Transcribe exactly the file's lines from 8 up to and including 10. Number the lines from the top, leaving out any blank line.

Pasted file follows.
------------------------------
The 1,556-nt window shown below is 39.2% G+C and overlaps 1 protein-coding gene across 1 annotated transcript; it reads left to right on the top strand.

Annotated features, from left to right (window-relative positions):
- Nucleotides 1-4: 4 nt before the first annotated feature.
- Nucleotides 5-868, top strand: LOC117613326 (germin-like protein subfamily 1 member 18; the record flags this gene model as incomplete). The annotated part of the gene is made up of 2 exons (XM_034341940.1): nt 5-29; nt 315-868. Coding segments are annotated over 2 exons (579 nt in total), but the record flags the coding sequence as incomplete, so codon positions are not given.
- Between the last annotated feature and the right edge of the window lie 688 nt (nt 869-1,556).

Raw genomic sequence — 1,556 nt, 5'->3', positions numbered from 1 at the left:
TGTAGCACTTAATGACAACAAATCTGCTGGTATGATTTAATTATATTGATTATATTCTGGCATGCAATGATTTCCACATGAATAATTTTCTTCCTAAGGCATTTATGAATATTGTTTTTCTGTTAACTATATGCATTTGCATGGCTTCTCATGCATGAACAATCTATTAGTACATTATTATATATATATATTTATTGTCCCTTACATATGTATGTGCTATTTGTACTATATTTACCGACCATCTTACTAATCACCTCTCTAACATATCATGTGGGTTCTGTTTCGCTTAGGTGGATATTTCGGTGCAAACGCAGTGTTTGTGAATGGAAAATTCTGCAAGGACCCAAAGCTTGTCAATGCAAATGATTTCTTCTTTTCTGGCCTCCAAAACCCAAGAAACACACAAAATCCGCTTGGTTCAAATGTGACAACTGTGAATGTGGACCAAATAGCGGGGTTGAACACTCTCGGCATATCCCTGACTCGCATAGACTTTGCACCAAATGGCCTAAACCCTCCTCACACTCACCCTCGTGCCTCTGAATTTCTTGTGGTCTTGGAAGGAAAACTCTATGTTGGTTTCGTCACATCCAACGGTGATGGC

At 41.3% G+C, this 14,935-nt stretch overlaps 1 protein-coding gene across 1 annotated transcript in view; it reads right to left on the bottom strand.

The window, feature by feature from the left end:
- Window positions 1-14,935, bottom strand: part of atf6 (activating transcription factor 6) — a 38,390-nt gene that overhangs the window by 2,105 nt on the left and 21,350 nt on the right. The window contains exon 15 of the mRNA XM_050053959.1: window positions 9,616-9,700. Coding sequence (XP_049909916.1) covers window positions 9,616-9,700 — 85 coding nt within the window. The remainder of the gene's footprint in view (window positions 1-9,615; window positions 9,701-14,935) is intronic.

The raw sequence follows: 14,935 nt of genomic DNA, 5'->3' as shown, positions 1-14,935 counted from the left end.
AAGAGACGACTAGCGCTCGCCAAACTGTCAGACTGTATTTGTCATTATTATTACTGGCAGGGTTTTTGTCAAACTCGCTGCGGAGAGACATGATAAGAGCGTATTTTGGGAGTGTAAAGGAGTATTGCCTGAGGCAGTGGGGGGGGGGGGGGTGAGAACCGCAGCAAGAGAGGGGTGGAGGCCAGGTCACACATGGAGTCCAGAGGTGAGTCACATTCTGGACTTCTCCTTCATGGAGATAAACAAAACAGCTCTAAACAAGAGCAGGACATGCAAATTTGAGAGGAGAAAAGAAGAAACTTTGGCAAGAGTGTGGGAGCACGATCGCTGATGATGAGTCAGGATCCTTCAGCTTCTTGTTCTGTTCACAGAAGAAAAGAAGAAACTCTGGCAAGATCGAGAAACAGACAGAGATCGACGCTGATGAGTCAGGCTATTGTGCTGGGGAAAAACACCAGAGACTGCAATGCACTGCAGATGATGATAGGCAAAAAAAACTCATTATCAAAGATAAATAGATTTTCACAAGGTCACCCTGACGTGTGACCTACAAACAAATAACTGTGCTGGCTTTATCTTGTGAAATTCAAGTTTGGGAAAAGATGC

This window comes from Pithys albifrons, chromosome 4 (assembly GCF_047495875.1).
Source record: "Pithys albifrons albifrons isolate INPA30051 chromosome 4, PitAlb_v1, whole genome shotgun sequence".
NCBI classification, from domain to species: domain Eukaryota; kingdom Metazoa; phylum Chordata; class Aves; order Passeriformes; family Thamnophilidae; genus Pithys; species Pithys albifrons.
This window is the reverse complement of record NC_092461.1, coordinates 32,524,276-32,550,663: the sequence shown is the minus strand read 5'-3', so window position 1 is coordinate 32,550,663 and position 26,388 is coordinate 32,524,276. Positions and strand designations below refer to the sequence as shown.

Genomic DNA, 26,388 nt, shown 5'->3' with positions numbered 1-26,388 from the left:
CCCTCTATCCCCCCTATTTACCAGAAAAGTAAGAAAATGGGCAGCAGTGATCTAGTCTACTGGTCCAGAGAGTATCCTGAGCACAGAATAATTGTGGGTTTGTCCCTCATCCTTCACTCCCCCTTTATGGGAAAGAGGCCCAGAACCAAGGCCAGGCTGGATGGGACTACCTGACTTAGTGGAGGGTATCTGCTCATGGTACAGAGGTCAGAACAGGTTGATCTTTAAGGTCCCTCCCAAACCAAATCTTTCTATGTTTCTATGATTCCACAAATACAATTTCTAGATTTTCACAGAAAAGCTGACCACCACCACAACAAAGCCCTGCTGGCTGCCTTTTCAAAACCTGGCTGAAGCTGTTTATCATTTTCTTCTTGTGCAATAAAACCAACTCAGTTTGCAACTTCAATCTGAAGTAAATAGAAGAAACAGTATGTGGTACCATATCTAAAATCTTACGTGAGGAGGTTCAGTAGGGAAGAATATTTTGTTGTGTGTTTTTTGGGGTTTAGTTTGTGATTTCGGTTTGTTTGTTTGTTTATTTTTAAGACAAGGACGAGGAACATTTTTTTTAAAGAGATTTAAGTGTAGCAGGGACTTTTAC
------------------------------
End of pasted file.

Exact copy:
At 41.3% G+C, this 14,935-nt stretch overlaps 1 protein-coding gene across 1 annotated transcript in view; it reads right to left on the bottom strand.

The window, feature by feature from the left end:
- Window positions 1-14,935, bottom strand: part of atf6 (activating transcription factor 6) — a 38,390-nt gene that overhangs the window by 2,105 nt on the left and 21,350 nt on the right. The window contains exon 15 of the mRNA XM_050053959.1: window positions 9,616-9,700. Coding sequence (XP_049909916.1) covers window positions 9,616-9,700 — 85 coding nt within the window. The remainder of the gene's footprint in view (window positions 1-9,615; window positions 9,701-14,935) is intronic.